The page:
National security can no longer be simply classified as internal and external, for the police or the military to take care of. Some crucial factors that have a direct bearing on national security are education level, diplomacy, self-reliance, economy, development, and demographics. The media plays a very important role to bind all sections of society- a major factor to ensure national security.
The flow of information is key to participative democracy and public debate. As in the USA, the Indian Constitution asserts the fundamental right to information. However, not all information, especially related to national security, can or should be shared. For a country of the size of India, a large volume of information exists, quite a bit of which is generated by the hyper-active media itself. There is, therefore, a need to have a high degree of information management. This process is essential, both, within and outside the military.
Media and the Military
One accepts that information is power, especially in this ‘information age’. The media has the capability to mould national and international opinion and can be a potent force multiplier as was evident in the Gulf War and then in the Kargil Conflict- India’s first ‘live’ war. While the coverage of the Kargil Conflict was direct from the battlefield, it was evident that the media personnel lacked training and preparedness, and was just trying to ape the CNN. It revealed a lack of knowledge of the command structure of the Armed Forces and how responsibilities are distributed, not only in the military, but also within the national intelligence framework.
Military runs under tight rules and regulations. It works under a veil of secrecy, contrary to the requirements of the media, thus giving out an impression of officialdom…
With technology marching on at double pace, gathering real time information is not a major problem for the media today. The problem, however, is the collection of the information, sifting through it, separating the chaff, and then passing on the relevant information to the public; unfortunately, this is where the major shortfall is with a majority of the electronic and print media where quality is sacrificed at the altar of quantity.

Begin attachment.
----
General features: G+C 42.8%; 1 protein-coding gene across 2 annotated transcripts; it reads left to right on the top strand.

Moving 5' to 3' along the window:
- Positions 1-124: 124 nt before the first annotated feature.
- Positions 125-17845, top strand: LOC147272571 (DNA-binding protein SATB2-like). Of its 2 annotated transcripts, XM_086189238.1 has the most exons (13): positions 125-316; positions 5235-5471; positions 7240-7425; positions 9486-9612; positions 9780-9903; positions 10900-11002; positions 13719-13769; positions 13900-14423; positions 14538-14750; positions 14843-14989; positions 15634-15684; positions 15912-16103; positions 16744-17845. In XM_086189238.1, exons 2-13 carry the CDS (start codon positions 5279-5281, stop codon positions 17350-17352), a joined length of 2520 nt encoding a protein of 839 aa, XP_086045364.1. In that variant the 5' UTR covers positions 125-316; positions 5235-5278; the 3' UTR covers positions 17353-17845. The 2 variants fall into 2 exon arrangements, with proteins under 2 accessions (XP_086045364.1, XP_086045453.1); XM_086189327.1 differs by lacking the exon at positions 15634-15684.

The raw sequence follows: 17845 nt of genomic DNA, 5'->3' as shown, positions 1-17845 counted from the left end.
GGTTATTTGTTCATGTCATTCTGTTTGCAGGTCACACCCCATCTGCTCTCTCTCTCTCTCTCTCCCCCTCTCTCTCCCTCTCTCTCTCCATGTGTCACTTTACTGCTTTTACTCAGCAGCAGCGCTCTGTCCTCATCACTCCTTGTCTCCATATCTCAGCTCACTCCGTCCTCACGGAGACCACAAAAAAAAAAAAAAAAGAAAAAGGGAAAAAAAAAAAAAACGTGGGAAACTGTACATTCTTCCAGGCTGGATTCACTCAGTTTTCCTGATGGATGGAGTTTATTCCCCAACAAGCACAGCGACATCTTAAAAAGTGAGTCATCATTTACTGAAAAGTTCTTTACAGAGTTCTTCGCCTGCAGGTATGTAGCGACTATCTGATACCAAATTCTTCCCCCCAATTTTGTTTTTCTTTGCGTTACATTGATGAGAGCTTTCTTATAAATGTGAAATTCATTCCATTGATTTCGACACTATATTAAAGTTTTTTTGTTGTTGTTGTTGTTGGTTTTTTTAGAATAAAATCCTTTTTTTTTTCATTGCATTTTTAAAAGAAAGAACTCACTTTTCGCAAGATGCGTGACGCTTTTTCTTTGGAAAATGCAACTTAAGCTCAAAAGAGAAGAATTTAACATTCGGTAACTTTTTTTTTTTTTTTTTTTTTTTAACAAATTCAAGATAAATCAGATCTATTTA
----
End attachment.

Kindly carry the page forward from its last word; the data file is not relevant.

Military, on the other hand, runs under tight rules and regulations. It works under a veil of secrecy, contrary to the requirements of the media, thus giving out an impression of officialdom, and a self-perception of operating at a higher standard than the society in general in morals, ethics, and general behaviour. The military is also perceived as a well-oiled machine, which can be relied upon to tackle any emergent situation, be it taking a child out of a sunken bore-well, or tackling the enemy on the frontiers. With such a reputation at stake, stories with limited, unauthenticated, and half-baked information, without an interaction between the military and media, quite often leads to a mutual antagonism between the two.
A clash between two institutions, one, which believes in openness, and the other, which operates from behind a cloak of secrecy, thus becomes inevitable. The press wants freedom and the military wants control. That there is a need for both the military and the media to get to know each other better is well appreciated by members of both communities, however, the media would not be in agreement with many of the restrictions that the military would has in place.